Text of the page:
ALGAE PRODUCTION SYSTEMS

What is Algae?

Algae are microscopic plants and are found in all aquatic environments, including marine, freshwater and brackish water. Green algae (singular: green alga) are the large group of algae from which the embryophytes (higher plants) emerged. As such, they form a paraphyletic group, variously included among the Plantae or with the Protista. The green algae include unicellular and colonial flagellates, usually but not always with two flagella per cell, as well as various colonial, coccoid, and filamentous forms. In the Charales, the closest relatives of higher plants, full differentiation of tissues occurs. There are about 6000 species of green algae. Many species live most of their lives as single-cells, other species form colonies or long filaments.

The seminal work on algae-to-biodiesel was performed in the wake of our nation's first energy crisis (mid 70's to mid 90's) by the U.S. Department of Energy's National Renewable Energy Laboratory (NREL) in Golden, Colorado, whose original mission for the algae project was carbon dioxide mitigation (Sheehan 1998).

During the early years of their program they discovered that some of the algae species were capable of producing 50% or more of their weight in lipids, under the proper growth conditions, and the program therefore transitioned from carbon dioxide mitigation to algae-to-biodiesel. The program included laboratory and field work to identify the most promising species and to optimize growth conditions for maximizing lipid yield per acre. Their key findings, over 30 years ago, were that it was possible to produce 30 grams of algae per square meter per day, at 30% lipids (Soy Beans are typically 20% lipids) content which would yield 4,000 gallons of biodiesel fuel per acre annually.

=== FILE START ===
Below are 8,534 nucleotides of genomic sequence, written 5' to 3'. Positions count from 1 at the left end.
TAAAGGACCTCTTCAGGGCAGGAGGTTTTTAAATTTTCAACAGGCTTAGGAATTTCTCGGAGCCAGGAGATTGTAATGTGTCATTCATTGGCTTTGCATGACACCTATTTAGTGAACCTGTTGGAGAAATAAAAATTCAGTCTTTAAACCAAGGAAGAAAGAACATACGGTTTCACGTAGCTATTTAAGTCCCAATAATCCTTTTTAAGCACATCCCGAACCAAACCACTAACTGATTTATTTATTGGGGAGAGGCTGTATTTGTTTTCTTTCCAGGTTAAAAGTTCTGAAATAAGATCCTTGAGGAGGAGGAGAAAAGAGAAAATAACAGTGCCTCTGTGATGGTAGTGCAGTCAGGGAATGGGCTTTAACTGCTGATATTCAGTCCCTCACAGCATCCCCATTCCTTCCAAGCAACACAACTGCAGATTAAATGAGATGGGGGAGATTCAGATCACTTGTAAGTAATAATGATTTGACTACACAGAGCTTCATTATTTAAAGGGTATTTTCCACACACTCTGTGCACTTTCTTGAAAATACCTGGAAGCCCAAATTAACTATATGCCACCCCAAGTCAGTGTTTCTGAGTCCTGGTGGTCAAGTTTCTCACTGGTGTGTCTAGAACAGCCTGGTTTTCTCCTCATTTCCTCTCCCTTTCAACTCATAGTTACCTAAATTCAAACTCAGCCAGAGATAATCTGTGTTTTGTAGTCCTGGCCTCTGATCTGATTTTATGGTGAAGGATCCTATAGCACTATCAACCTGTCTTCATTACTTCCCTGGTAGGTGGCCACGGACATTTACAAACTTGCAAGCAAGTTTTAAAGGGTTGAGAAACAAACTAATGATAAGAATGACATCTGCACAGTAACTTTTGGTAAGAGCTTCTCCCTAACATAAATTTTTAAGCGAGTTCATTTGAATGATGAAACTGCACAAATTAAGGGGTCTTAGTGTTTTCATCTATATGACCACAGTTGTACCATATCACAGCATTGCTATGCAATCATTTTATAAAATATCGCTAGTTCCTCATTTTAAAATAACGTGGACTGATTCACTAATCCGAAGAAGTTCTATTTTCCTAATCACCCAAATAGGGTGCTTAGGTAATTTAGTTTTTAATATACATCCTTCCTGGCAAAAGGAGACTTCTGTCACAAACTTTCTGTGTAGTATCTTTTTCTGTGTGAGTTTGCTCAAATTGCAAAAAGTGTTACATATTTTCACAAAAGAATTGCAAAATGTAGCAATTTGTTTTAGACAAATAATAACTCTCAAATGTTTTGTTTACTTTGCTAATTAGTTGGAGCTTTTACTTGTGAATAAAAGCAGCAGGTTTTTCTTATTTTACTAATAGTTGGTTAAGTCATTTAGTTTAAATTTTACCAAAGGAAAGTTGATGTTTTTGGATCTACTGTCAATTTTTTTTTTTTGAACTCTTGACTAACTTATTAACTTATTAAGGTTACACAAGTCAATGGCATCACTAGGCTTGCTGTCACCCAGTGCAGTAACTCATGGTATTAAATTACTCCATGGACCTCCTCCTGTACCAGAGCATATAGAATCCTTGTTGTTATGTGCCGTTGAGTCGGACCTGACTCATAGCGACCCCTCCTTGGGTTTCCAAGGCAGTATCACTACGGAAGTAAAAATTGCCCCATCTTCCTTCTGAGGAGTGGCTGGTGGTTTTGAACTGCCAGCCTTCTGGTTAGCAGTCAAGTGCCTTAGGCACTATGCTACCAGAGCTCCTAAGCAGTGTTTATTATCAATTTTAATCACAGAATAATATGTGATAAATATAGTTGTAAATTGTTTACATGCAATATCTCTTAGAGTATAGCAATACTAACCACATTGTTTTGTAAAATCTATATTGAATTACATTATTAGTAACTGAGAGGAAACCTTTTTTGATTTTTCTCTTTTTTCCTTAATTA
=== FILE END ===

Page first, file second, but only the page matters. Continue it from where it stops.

Current bio-engineered strains of algae are capable achieving up to 80% lipid content, and to double their mass in less than 24 hours, with some strains capable of doubling every 8 hours. Production of 50,000 gallons per acre is currently being achieved, with production rates of over 100,000 gallons per acre per year considered to be fully achievable using closed photo bio reactor systems.

In any algae oil production system the algae is harvested from the growing process as algae paste. It is then de-watered either by heat drying or de-watering presses. Centrifuges are also another way in which the algae past can be de-watered. The oil is then separated from the paste wither by a chemical process or by pressing in a high pressure device such as a screw press. The finished product is algae oil in a form that is then suitable for use in the transesterification process to make biodiesel fuel.